If you read The Hidden Life of Trees by Peter Wohlleben, you may well understand the tragedy and crime of the gross act of vandalism by a man wantonly felling the Sycamore Gap tree at Hadrian’s Wall in Northumberland recently. Scientific investigations have proved that trees are sentient beings that live in communities, communicate with each other, protect each other and try to repair each other, even when cut to a stump. They reflect the nature of most human beings, because we are part of nature, created from stardust. As above, so below.
If you spend time forest bathing, you will experience the healing energy emitted by trees. They are knowledge keepers. They are healers. They whisper secrets and wisdom to you if you only have ears to listen. Someone once told me they are angels present on Earth in this form.
Trees have represented many things throughout the ages. In Shakespeare’s Romeo and Juliette, the sycamore tree is used to symbolise the couple’s “love sick” yearning for each other.
The sycamore tree is a symbol of regeneration and transformation, which is why in the Biblical story of Zacchaeus he is sitting high in a sycamore tree waiting for his heart/life to be transformed and regenerated by Jesus who cannot fail to see him – not just see him as a man, but for who he truly is; a man with a heart full of regret and sorrow seeking forgiveness and change.
In Judaism, the sycamore is regarded as the tree of life because it provides fruit (the sycamore fig) and wood. The tree of life with its roots and high branches represents death and rebirth and a bridge between Earth and heaven.
In Egyptian mythology, the sun rose each morning from the two sacred sycamores of turquoise that stood at the eastern gates of heaven. The sycamore tree was believed to be a manifestation of the goddesses Nut, Isis and Hathor, the latter given the title “Lady of the Sycamore”.
Now perhaps you will understand the tragedy and crime of the gross act of vandalism of a man wantonly felling the Sycamore Gap tree in Northumberland. The perpetrator is “sycamore” – sick for the lack of love in his own being, projected out in his loveless act. He cut away a part of nature, because he is cut off from the nature in himself. He lacks an awareness of nature’s power to heal and provide. He has no understanding that we, as human beings, are part of the embroidery on the one fabric of nature and if one stitch is removed forcibly, it has knock-on consequences for the greater whole, creating an unravelling.
We need to preserve what’s precious, honour it and treasure it. Tree roots bind the earth, to which we are bound till we leave our bodies, which return to the earth as part of a cycle greater than our individual selves.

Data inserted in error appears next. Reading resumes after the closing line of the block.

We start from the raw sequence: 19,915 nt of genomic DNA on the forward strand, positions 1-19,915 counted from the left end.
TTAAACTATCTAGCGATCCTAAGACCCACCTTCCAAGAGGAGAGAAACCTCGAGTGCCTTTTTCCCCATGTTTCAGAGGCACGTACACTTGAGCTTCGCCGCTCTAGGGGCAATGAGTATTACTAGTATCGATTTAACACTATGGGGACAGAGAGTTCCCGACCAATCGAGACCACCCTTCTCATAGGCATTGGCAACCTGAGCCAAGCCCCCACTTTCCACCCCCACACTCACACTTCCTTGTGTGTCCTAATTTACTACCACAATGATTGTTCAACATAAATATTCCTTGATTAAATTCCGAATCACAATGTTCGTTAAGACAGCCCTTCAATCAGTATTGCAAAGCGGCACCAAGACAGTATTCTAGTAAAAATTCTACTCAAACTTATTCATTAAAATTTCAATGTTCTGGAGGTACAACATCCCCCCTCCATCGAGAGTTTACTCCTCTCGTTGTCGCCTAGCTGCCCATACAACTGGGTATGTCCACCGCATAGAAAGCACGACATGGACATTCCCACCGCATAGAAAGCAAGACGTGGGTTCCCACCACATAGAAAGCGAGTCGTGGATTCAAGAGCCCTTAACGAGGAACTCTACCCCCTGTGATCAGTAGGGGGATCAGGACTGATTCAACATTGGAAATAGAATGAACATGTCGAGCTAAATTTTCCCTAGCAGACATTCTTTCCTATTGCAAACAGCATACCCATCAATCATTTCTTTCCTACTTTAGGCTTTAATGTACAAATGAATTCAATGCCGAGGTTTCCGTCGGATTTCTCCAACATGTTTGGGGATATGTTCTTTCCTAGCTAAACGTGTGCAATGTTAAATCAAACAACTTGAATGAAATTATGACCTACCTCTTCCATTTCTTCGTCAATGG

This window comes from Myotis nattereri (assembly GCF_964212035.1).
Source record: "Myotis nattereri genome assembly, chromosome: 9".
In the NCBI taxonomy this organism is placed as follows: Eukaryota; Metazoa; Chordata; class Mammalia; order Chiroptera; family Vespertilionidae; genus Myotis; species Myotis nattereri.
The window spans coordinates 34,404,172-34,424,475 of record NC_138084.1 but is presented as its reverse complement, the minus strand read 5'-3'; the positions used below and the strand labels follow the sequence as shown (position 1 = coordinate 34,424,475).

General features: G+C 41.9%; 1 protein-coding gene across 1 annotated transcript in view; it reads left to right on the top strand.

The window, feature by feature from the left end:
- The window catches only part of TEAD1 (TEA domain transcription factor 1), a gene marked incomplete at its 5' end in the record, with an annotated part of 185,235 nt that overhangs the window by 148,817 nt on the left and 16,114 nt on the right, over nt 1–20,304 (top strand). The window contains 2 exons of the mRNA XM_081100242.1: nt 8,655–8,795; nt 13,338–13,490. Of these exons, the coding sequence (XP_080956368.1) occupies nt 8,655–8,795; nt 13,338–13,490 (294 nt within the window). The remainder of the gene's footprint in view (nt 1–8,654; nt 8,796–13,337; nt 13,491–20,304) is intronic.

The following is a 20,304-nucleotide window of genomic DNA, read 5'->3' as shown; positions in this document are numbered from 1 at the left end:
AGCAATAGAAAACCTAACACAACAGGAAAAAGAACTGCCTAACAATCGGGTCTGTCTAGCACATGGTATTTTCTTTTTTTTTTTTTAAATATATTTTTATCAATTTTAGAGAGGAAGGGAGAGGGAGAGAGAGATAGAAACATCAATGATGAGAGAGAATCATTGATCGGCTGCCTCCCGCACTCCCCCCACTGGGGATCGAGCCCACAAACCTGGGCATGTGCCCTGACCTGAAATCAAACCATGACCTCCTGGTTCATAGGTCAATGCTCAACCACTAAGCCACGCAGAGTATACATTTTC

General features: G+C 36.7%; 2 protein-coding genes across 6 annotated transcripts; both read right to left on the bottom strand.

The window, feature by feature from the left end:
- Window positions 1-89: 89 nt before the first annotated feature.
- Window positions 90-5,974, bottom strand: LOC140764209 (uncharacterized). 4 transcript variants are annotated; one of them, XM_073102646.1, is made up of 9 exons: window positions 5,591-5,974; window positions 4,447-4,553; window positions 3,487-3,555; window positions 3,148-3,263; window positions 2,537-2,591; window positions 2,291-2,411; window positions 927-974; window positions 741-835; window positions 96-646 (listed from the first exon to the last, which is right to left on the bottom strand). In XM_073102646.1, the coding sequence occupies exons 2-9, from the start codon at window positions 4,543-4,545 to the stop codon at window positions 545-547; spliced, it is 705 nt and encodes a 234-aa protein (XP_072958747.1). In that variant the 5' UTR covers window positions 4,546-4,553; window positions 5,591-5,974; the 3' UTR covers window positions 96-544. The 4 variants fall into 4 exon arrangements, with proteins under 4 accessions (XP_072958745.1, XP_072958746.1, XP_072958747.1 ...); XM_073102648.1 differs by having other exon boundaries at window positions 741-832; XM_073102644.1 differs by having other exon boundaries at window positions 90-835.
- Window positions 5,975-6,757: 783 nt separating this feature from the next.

There is no longer a Sycamore Gap tree, but just a gap mirroring the empty void in this young man that needs to be filled with love and respect. He used his hands and his intentions to destroy instead of build. There is a sickness pervading a large part of the consciousness of humanity and the cure for it is found by remembering and honouring the sacred and healing energy of nature, not by desecrating it.
This is not just the eradication of an ancient landmark, a place of shelter, a thing of beauty, a living structure of high outstretched boughs under which memories were made and dreams planted and loved one’s precious ashes scattered or a creation of nature that weathered all storms for hundreds of years, showing us when to hold on and when to let go. Trees inspire us to grow, climb and ascend, knowing we have support.
The Harvest full moon in Aries peaked this morning, 29th September, and it makes me question the apparent lunacy of the hacking down of this famous tree. The Aries aspect of this full moon signifies a time of action, finding your purpose, speaking your truth and creating. It means behaving with integrity and fervour but not mindless destruction. This act is nothing short of the attempted killing of a God-given, Earth-bound sentinel whose mighty presence will be mourned and missed by its kin and friends in the plant and animal kingdoms alike.
However, there is hope. The sycamore is a symbol of regeneration because it can regenerate itself, it’s resilient and grows faster than many other trees. It will recover over time, reflecting our human nature to keep rising up again no matter what challenges and obstacles life throws on our path, regardless of whatever darkness may come our way to try to knock us down or steal our essence.
We live through the experience, learn the lesson and grow from it.